Deep fried shrimp and scallop wontons "lung hah gock" - literally translated as lobster deep fried dumpling, for cost effectiveness, most restaurants have a filling of shrimp and occasionally shrimp and scallops - Emperor's Palace being in the latter more esteemed category.  Bursting with large juicy shrimp and a scallop or two, the wonton wrapper is fried to a nice crunchy light golden nugget well drained of grease.  It comes with a little extraneous bowl of miracle whip that for some reason is always served with this dish anywhere you go. Forget the miracle whip and just dig in!  You may have to order several plates from the host/hostess as these ones tend to always disappear like magic from the dimsum carts long before they get to you.

Beef tripe "ng-ow pat yeep" Tender chewy crisp morsels saturated in a ginger chili sauce and garnished with green onion bits - they're addictively good with the texture of calamari.  Yes, they're made with an organ meat - just get past the fact they're made of the lining of a cow's stomach... If you've had sausage before, you'd definitely eaten various animal's digestive tracts before - where do you think natural sausage casings come from? Be adventurous.. better yet, just close your eyes and pop it in your mouth and taste it without thinking about it. Its Yum. Truly! Still no? Okay, more for me!!

Steamed BBQ pork buns "cha seew b-ow" Soft fluffy fresh dough is made every day and makes a pillowy soft bun with a subtle sweetness that contrasts nicely with the moist BBQ pork mixture inside.  I find the BBQ pork bun stuffing better executed than the steamed chicken buns "guy b-ow" with a mixture of finely diced chicken and onions, but to each their own.

Braised chicken feet "Foung zh-ow" The oft maligned dish mainly due to its appearance despite having Phoenix as part of its name.  Fried and then braised till it just melts in your mouth, the dish is just brimming with flavor from the light brown  sauce that doubles as a glaze.  Hints of ginger, garlic and chili oil give the dish additional depth.  Its a delicious dish, but the hardest part is getting past its appearance.  Have a friend cut it into little pieces and pretend you're nibbling on a chicken wing tip if its your first time.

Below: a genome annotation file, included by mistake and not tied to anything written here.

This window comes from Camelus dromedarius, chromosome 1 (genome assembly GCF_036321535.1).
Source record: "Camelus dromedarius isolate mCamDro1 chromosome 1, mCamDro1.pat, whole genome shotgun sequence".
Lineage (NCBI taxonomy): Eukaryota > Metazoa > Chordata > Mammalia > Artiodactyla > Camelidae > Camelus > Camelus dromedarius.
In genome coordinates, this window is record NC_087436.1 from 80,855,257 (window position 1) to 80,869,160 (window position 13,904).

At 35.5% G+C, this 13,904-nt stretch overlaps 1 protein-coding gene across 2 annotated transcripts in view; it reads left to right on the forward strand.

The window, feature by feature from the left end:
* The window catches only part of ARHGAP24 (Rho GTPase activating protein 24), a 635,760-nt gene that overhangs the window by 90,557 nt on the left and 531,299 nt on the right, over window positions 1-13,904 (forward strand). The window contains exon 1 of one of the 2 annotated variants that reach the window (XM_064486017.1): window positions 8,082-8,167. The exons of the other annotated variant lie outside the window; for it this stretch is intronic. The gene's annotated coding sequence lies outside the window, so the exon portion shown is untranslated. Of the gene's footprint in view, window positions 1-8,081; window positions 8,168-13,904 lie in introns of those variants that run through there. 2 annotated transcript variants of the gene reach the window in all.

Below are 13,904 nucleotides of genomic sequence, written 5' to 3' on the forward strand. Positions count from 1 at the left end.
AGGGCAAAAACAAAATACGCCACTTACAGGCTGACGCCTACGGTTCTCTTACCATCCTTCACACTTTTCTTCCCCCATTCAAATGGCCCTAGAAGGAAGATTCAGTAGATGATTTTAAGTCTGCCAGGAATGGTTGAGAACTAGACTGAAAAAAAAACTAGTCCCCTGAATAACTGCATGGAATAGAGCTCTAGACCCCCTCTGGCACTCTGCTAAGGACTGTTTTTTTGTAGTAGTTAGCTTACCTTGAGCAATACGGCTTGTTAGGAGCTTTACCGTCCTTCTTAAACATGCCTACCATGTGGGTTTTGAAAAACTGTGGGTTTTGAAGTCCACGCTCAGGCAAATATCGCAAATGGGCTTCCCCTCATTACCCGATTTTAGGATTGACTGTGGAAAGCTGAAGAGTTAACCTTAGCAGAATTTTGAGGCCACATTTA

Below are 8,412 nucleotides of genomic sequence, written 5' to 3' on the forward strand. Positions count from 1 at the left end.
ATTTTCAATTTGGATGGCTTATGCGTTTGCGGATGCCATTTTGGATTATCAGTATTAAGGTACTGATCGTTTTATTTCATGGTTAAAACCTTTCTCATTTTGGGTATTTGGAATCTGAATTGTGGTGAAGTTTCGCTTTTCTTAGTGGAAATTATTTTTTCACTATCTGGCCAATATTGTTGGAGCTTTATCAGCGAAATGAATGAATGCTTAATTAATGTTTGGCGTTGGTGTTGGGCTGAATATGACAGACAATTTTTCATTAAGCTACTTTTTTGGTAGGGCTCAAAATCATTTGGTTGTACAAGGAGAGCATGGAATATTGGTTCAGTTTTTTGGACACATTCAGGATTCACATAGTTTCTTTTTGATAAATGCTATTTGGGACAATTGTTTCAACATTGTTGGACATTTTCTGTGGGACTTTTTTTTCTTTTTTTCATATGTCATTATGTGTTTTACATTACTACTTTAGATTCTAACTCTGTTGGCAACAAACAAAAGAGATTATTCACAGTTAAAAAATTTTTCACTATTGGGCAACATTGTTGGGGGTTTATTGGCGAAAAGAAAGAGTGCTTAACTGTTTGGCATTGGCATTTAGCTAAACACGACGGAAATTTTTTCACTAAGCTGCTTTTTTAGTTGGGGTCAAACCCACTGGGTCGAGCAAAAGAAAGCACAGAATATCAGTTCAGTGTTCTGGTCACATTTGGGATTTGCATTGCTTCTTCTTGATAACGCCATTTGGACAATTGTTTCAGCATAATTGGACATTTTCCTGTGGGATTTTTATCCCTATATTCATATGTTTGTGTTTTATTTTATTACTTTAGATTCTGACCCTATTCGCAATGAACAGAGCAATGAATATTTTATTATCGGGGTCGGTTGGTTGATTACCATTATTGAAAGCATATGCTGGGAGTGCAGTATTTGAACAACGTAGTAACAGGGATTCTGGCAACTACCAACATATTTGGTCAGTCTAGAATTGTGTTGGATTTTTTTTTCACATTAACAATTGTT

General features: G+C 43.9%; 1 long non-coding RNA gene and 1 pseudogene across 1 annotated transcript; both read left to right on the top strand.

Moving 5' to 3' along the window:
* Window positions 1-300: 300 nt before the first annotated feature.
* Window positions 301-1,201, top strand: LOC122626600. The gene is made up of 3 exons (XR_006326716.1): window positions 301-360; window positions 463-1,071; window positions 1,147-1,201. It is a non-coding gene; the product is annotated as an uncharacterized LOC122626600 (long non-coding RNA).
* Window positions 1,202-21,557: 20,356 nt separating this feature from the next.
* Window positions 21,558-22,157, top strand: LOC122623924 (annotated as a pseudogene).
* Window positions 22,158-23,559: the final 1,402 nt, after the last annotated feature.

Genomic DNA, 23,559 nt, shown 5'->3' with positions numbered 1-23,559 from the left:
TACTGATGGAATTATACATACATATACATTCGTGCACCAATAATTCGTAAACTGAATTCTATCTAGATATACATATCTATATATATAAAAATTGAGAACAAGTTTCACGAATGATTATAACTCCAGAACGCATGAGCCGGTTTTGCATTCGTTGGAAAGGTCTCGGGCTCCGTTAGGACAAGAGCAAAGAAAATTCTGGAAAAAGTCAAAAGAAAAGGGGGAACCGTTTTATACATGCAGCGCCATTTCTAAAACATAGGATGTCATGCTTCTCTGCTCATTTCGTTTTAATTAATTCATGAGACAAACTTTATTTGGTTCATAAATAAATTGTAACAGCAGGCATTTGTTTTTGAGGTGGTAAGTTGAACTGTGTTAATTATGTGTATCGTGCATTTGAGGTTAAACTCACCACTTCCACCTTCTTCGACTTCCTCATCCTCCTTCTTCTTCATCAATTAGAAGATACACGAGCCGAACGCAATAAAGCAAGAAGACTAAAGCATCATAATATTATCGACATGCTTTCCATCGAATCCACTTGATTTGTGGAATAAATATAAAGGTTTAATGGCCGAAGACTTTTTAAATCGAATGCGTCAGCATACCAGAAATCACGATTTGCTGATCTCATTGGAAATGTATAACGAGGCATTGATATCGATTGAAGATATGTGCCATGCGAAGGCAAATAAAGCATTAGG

For the truly adventurous foodies, ask for the cold pickled chicken feet... they don't make it all the time as they're blanched, brined overnight, tossed with a tangy chili laced vinaigrette and served with a side of tangy coleslaw.  Its served cold and has a crunchy crisp texture rather than warm like the braised version.

Chicken sticky rice in lotus leaf "lor my guy" A clump of sticky rice hides a finely diced mixture of seasoned chicken and vegetables with the distinct flavor of lotus leaves infused into the super sticky glutinous rice.  Though in much smaller portions than most places, splitting the rice portions into three smaller ones is a great idea as the smaller portions have a greater lotus infused flavor and are much more manageable - while whole grains of the rice are discernible and its not a overly cooked glob of rice goo, this sticky rice is still inherently very very very sticky and will cling to your chopsticks, your fingers and your friends that attempt to help you when you try to open up the leaves to get at the tasty savory interior.

Chicken sticky rice in lotus leaf
Overall with excellent friendly service, decent sized and tasty dimsum, Emperor's Palace is a welcome addition to Edmonton's Chinese dimsum landscape.  My main quibble is inconsistency of some of the dimsum dishes as the quality of craftsmanship and execution is highly dependant on who happened to shape/fold/mold/form your dimsum of the day... so you can have great dimsum or you can have dimsum that mirrors the mediocre dimsum fare we all expect in Edmonton.   Although with all of the dimsum dishes priced at $2.99 (except for speciality dishes the host/hostess walks around with and lunch menu items), its a a great deal, as most other restaurants in the city start at $4.99 for the small dimsum dishes.  The service is vastly improved since its inception and the time spent in recruiting more well trained staff is clearly seen, and they have ironed out most of the kinks involved with the opening and running of a new restaurant - other than inconsistency in the kitchen.  So call up your friends and head out for some decent dimsum... just don't sleep in too much, as dim sum service stops around 2pm.

Emperor's Palace Chinese Cuisine
Address 10638 100 Street Northwest, Edmonton, AB
Phone (780) 757-2288
Hours 8am - 2pm for dimsum daily, 4-11pm dinner daily
Emperor's Palace Chinese Cuisine on Urbanspoon


No comments:

Post a Comment